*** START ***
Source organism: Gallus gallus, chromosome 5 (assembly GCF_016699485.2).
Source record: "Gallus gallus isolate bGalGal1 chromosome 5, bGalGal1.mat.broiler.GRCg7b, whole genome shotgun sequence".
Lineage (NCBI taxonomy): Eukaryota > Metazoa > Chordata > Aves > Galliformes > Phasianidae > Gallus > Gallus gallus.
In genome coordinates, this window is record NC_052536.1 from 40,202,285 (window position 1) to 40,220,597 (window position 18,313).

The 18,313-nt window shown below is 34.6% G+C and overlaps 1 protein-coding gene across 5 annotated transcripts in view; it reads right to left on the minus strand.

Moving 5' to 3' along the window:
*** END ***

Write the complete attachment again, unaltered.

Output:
Source organism: Gallus gallus, chromosome 5 (assembly GCF_016699485.2).
Source record: "Gallus gallus isolate bGalGal1 chromosome 5, bGalGal1.mat.broiler.GRCg7b, whole genome shotgun sequence".
Lineage (NCBI taxonomy): Eukaryota > Metazoa > Chordata > Aves > Galliformes > Phasianidae > Gallus > Gallus gallus.
In genome coordinates, this window is record NC_052536.1 from 40,202,285 (window position 1) to 40,220,597 (window position 18,313).

The 18,313-nt window shown below is 34.6% G+C and overlaps 1 protein-coding gene across 5 annotated transcripts in view; it reads right to left on the minus strand.

Moving 5' to 3' along the window: